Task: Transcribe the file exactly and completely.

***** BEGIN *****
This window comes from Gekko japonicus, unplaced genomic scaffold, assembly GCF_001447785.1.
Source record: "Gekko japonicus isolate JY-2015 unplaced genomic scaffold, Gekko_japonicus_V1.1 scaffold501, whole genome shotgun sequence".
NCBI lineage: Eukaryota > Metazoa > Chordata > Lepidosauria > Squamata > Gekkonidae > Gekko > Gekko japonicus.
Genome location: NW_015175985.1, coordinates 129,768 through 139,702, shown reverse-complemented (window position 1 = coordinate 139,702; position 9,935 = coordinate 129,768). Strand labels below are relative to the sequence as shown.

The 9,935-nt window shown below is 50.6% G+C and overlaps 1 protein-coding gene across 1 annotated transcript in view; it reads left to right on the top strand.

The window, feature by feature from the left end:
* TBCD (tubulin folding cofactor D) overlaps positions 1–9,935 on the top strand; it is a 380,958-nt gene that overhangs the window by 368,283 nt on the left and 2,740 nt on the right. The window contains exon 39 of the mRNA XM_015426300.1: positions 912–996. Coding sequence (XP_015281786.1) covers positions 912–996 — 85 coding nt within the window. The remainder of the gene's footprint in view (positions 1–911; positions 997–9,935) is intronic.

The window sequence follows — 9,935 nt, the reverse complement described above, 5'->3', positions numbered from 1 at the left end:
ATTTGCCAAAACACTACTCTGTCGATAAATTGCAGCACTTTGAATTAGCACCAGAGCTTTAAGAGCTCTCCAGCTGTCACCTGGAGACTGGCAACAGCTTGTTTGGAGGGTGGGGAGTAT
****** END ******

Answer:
This window comes from Gekko japonicus, unplaced genomic scaffold, assembly GCF_001447785.1.
Source record: "Gekko japonicus isolate JY-2015 unplaced genomic scaffold, Gekko_japonicus_V1.1 scaffold501, whole genome shotgun sequence".
NCBI lineage: Eukaryota > Metazoa > Chordata > Lepidosauria > Squamata > Gekkonidae > Gekko > Gekko japonicus.
Genome location: NW_015175985.1, coordinates 129,768 through 139,702, shown reverse-complemented (window position 1 = coordinate 139,702; position 9,935 = coordinate 129,768). Strand labels below are relative to the sequence as shown.

The 9,935-nt window shown below is 50.6% G+C and overlaps 1 protein-coding gene across 1 annotated transcript in view; it reads left to right on the top strand.

The window, feature by feature from the left end:
* TBCD (tubulin folding cofactor D) overlaps positions 1–9,935 on the top strand; it is a 380,958-nt gene that overhangs the window by 368,283 nt on the left and 2,740 nt on the right. The window contains exon 39 of the mRNA XM_015426300.1: positions 912–996. Coding sequence (XP_015281786.1) covers positions 912–996 — 85 coding nt within the window. The remainder of the gene's footprint in view (positions 1–911; positions 997–9,935) is intronic.

The window sequence follows — 9,935 nt, the reverse complement described above, 5'->3', positions numbered from 1 at the left end:
ATTTGCCAAAACACTACTCTGTCGATAAATTGCAGCACTTTGAATTAGCACCAGAGCTTTAAGAGCTCTCCAGCTGTCACCTGGAGACTGGCAACAGCTTGTTTGGAGGGTGGGGAGTAT